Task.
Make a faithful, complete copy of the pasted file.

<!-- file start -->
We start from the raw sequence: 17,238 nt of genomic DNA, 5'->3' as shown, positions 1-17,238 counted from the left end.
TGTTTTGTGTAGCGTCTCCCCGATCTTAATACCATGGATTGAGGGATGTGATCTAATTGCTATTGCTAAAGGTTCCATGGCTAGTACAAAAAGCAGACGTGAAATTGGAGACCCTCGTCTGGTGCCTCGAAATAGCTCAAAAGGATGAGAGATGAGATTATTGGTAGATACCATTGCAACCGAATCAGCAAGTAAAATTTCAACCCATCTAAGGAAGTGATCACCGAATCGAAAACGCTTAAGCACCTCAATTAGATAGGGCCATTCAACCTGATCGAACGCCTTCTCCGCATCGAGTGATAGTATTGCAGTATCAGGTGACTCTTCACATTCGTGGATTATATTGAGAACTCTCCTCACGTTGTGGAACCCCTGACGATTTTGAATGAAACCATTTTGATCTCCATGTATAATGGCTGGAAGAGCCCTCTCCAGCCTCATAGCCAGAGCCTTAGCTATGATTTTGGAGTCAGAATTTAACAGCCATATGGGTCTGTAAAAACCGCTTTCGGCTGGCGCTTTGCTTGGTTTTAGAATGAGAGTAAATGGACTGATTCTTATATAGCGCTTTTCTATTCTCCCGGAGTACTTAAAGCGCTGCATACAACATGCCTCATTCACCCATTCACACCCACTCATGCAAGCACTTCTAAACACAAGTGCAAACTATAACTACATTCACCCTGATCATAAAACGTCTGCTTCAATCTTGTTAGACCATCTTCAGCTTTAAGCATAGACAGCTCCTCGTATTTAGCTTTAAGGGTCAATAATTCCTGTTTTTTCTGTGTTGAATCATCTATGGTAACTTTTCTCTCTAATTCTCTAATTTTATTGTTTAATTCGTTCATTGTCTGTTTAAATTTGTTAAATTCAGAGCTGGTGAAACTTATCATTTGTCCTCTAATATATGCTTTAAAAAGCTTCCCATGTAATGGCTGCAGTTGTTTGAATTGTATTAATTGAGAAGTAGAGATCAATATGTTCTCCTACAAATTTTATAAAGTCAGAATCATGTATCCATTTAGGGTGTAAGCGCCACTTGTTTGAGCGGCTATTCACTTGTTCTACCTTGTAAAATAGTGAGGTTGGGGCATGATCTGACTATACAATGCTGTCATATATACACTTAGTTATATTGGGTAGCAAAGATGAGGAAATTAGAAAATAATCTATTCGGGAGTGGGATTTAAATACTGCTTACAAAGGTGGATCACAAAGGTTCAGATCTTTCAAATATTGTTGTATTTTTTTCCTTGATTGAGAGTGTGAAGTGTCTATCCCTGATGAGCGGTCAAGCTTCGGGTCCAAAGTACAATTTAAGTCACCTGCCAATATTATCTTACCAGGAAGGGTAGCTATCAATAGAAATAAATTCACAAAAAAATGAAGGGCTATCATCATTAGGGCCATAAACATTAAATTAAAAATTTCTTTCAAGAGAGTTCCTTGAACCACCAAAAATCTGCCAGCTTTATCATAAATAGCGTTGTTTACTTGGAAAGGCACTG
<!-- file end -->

We start from the raw sequence: 17,238 nt of genomic DNA, 5'->3' as shown, positions 1-17,238 counted from the left end.
TGTTTTGTGTAGCGTCTCCCCGATCTTAATACCATGGATTGAGGGATGTGATCTAATTGCTATTGCTAAAGGTTCCATGGCTAGTACAAAAAGCAGACGTGAAATTGGAGACCCTCGTCTGGTGCCTCGAAATAGCTCAAAAGGATGAGAGATGAGATTATTGGTAGATACCATTGCAACCGAATCAGCAAGTAAAATTTCAACCCATCTAAGGAAGTGATCACCGAATCGAAAACGCTTAAGCACCTCAATTAGATAGGGCCATTCAACCTGATCGAACGCCTTCTCCGCATCGAGTGATAGTATTGCAGTATCAGGTGACTCTTCACATTCGTGGATTATATTGAGAACTCTCCTCACGTTGTGGAACCCCTGACGATTTTGAATGAAACCATTTTGATCTCCATGTATAATGGCTGGAAGAGCCCTCTCCAGCCTCATAGCCAGAGCCTTAGCTATGATTTTGGAGTCAGAATTTAACAGCCATATGGGTCTGTAAAAACCGCTTTCGGCTGGCGCTTTGCTTGGTTTTAGAATGAGAGTAAATGGACTGATTCTTATATAGCGCTTTTCTATTCTCCCGGAGTACTTAAAGCGCTGCATACAACATGCCTCATTCACCCATTCACACCCACTCATGCAAGCACTTCTAAACACAAGTGCAAACTATAACTACATTCACCCTGATCATAAAACGTCTGCTTCAATCTTGTTAGACCATCTTCAGCTTTAAGCATAGACAGCTCCTCGTATTTAGCTTTAAGGGTCAATAATTCCTGTTTTTTCTGTGTTGAATCATCTATGGTAACTTTTCTCTCTAATTCTCTAATTTTATTGTTTAATTCGTTCATTGTCTGTTTAAATTTGTTAAATTCAGAGCTGGTGAAACTTATCATTTGTCCTCTAATATATGCTTTAAAAAGCTTCCCATGTAATGGCTGCAGTTGTTTGAATTGTATTAATTGAGAAGTAGAGATCAATATGTTCTCCTACAAATTTTATAAAGTCAGAATCATGTATCCATTTAGGGTGTAAGCGCCACTTGTTTGAGCGGCTATTCACTTGTTCTACCTTGTAAAATAGTGAGGTTGGGGCATGATCTGACTATACAATGCTGTCATATATACACTTAGTTATATTGGGTAGCAAAGATGAGGAAATTAGAAAATAATCTATTCGGGAGTGGGATTTAAATACTGCTTACAAAGGTGGATCACAAAGGTTCAGATCTTTCAAATATTGTTGTATTTTTTTCCTTGATTGAGAGTGTGAAGTGTCTATCCCTGATGAGCGGTCAAGCTTCGGGTCCAAAGTACAATTTAAGTCACCTGCCAATATTATCTTACCAGGAAGGGTAGCTATCAATAGAAATAAATTCACAAAAAAATGAAGGGCTATCATCATTAGGGCCATAAACATTAAATTAAAAATTTCTTTCAAGAGAGTTCCTTGAACCACCAAAAATCTGCCAGCTTTATCATAAATAGCGTTGTTTACTTGGAAAGGCACTG